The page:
At 81, Janet Silver Ghent has published her memoir. (Photo/Courtesy)
At 81, Janet Silver Ghent has published her memoir. (Photo/Courtesy)

Longtime J. staffer peppers memoir of ‘late-life love’ with humor, brutal honesty

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Book coverage is supported by a generous grant from The Milton and Sophie Meyer Fund.

Few people have stuck with J. as long as Janet Silver Ghent.

She joined the Jewish Bulletin, J.’s forerunner, in 1993 and worked on staff as a copy editor, senior editor and writer for 13 years. Sometime around 2000, she became a columnist, too, and today continues to churn out her “Act Two” column as well as occasional articles.

If you’re counting, that’s more than three decades.

At 81, Ghent has also written her first book, set for release on April 2. “Love Atop a Keyboard: A Memoir of Late-Life Love” focuses primarily on the second half of her life, starting at age 45 when her first marriage fell apart. With humor, self-effacement and brutal honesty, she relays her years of struggles to find a new life partner. But the book doesn’t end once she meets and marries Allen Podell. She also folds in her journey back to Judaism, several wacky travel stories and the emotional and physical tolls of aging.

Ghent, who lives in Palo Alto, stole some of the funniest parts of the book for a recent column in J., revealing how she wrote a personal ad that ended up in Podell’s hands in 1999 when he randomly leafed through his tenant’s copy of the Jewish Bulletin.

I recently sat down with Ghent over Zoom to discuss her book and life. Full disclosure: We worked closely together during my first stint here in the 1990s, and I joyfully attended her wedding. The following Q&A has been lightly edited.

J.: The book begins at Passover 1988 when you announce to your then-husband in a San Diego hotel room, “This is our last vacation together.” Why did you start your book with the demise of your first marriage?

Janet Silver Ghent: I wanted to show closure. Before I got to new beginnings, I wanted to show a door being closed. It was very difficult. I was 45 years old. I had two children, one in college, one in high school. When I said, “This is our last vacation together,” I did not mean I want out of this marriage. I did not mean that consciously. I simply meant that the tension of traveling together was too much for me. I couldn’t handle it. I couldn’t deal with his silences. I simply felt something was terribly wrong. I could handle the marriage when I was working, when I was taking care of children. When I was doing things around the house, the marriage was tolerable. But on a vacation, it wasn’t.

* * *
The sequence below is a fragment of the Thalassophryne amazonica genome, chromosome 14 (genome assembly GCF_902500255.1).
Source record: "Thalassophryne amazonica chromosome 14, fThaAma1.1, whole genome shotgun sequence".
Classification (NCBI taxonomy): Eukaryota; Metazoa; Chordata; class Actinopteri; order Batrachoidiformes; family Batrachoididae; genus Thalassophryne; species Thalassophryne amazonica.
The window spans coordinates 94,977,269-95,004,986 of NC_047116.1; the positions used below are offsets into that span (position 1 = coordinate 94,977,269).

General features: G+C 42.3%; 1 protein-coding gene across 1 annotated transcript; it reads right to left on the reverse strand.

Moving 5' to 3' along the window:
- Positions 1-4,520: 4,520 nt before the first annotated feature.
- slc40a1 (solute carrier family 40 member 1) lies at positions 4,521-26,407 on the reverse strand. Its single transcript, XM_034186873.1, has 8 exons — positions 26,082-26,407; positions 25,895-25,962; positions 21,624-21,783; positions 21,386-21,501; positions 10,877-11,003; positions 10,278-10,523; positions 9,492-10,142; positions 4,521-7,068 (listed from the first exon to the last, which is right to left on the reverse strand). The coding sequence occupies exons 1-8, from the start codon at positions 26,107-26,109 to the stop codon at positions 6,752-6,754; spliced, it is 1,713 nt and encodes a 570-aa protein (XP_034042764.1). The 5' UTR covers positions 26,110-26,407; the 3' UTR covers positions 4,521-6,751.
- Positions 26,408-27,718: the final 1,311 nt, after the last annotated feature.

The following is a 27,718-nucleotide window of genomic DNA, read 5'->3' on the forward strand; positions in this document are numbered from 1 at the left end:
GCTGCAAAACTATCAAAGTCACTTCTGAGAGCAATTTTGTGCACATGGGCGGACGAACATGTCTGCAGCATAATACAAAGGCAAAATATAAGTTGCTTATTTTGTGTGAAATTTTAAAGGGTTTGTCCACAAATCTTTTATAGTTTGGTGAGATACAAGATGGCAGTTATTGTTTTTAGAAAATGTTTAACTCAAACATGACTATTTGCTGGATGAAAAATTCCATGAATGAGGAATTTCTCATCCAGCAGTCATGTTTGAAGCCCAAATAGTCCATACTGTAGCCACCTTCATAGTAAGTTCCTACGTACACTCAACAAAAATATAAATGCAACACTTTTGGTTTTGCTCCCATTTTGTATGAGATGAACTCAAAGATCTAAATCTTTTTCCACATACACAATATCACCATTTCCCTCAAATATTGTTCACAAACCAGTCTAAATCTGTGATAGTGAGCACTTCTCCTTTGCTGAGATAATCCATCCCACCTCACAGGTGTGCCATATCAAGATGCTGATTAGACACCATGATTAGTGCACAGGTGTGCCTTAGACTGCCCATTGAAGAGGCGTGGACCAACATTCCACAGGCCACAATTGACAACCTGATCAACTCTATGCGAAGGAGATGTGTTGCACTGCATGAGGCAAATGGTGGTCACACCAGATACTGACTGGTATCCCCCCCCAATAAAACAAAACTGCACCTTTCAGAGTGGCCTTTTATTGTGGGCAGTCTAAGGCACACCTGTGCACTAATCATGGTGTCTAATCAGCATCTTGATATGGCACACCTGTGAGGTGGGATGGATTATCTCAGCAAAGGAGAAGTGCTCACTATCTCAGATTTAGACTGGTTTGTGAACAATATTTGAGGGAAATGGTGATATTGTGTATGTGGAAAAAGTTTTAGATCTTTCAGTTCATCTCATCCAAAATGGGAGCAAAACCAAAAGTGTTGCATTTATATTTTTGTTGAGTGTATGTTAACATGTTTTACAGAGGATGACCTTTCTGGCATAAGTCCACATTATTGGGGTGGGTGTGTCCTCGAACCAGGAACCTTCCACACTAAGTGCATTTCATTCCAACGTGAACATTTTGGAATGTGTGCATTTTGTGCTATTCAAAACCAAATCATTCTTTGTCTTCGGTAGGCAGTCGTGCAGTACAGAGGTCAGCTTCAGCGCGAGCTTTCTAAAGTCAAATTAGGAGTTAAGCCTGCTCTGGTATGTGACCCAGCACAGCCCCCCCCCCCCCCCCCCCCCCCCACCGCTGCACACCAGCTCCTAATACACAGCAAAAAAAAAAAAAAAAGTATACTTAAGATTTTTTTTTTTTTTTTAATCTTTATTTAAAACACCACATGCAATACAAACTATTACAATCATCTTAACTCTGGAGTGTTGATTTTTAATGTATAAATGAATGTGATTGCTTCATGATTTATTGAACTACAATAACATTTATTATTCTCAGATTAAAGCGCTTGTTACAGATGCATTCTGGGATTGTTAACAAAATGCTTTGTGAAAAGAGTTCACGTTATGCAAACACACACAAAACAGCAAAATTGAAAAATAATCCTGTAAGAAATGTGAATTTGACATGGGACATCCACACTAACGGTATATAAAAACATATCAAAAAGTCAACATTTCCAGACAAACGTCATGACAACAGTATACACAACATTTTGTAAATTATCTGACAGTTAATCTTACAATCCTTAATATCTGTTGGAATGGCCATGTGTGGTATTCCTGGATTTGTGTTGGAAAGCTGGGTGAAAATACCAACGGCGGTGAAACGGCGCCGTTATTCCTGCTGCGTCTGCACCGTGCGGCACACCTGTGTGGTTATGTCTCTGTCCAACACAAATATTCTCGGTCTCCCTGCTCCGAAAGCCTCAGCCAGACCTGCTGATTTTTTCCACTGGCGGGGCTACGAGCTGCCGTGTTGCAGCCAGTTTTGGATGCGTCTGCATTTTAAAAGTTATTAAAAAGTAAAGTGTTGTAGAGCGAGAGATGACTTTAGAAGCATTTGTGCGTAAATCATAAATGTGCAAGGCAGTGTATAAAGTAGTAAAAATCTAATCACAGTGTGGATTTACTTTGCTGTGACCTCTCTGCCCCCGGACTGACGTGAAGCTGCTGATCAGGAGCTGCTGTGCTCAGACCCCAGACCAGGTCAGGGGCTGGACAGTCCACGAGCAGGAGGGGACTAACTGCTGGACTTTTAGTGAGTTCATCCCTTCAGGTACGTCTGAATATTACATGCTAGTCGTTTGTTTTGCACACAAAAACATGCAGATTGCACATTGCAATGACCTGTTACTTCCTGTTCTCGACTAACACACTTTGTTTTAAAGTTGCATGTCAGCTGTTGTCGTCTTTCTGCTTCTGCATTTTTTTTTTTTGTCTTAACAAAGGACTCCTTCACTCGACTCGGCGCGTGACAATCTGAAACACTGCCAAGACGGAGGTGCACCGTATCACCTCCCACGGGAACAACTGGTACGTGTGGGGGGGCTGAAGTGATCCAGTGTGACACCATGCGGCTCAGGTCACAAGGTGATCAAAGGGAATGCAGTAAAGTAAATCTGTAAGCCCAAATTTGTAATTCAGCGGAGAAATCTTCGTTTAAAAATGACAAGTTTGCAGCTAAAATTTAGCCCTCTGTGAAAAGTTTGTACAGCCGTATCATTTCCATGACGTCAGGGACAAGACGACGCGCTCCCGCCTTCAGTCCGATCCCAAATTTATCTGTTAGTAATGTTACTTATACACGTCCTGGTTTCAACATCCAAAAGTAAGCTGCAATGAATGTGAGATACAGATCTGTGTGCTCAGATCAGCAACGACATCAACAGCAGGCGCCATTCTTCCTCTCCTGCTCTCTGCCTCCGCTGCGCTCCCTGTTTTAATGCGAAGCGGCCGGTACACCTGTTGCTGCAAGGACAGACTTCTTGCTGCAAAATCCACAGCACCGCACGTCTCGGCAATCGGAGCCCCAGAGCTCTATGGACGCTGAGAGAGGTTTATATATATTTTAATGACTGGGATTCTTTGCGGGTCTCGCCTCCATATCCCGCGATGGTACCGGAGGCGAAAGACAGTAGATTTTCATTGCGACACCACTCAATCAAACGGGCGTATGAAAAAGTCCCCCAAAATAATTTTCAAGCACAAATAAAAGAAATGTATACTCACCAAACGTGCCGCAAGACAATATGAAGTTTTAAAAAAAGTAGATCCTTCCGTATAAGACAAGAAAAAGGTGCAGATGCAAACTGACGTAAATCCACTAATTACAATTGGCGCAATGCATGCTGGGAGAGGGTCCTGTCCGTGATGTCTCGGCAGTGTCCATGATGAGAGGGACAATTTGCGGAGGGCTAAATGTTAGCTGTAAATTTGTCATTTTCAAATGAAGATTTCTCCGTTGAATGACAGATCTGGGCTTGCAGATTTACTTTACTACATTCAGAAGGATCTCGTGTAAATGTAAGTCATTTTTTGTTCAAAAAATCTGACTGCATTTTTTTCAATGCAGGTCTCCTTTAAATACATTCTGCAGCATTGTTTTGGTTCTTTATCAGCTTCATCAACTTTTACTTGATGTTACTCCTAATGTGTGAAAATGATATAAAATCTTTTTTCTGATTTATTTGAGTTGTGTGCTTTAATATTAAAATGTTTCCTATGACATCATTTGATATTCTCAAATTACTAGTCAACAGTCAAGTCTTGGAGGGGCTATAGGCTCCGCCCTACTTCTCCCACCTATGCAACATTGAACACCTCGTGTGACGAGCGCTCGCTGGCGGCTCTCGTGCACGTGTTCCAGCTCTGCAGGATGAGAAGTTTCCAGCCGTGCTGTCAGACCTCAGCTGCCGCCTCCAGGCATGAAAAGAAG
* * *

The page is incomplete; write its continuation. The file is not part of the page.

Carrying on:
One of the things you don’t spend a lot of time on in the book are regrets. You’re constantly looking forward.

I’ve been told that. But I have gone through terrible sadnesses. I turned 50, and my life fell apart. I lost my job [at the Oakland Tribune]. I was in escrow for a condo in Alameda. I lost my alimony because my ex had been laid off the summer before that. I was 50, jobless, homeless and single.

You’re 81 and have had your first book published. Mazel tov! Why are you still writing? Why not retire?

There’s a wonderful line in a song by Stephen Schwartz: “I want my life to be something more than long.” People ask me if I love writing. It’s a compulsion. It isn’t a choice. It’s in me.

But why a book now?

This is not the first book I’ve written. It’s the first book I’ve finished and gotten out there. In 1992, I was writing another book about a disillusioned fashion writer called “Going Out of Style.” I’m returning to that book, writing it. That’s the one that never got finished.

[“Love Atop a Keyboard” started when] I attended an all-day memoir writing workshop with Joyce Maynard in 2018. She explained what a memoir is and what it isn’t. It’s not an autobiography. It’s not a series of anecdotes. It’s a story like a novel that has an arc. After that workshop, this memoir began to take shape from many of the pieces that I had before and many of them that were yet to be written. I realized I could do it.

Who is this book for?

It’s not simply to leave a legacy for my family. That’s part of it. I want to tell my kids and my grandkids who I am. But beyond that, it’s for women in my age group.

We grew up with one set of expectations. The world changed on us, and if we wanted to survive, we had to reinvent ourselves. We had to become flexible, and part of that flexibility involves taking risks.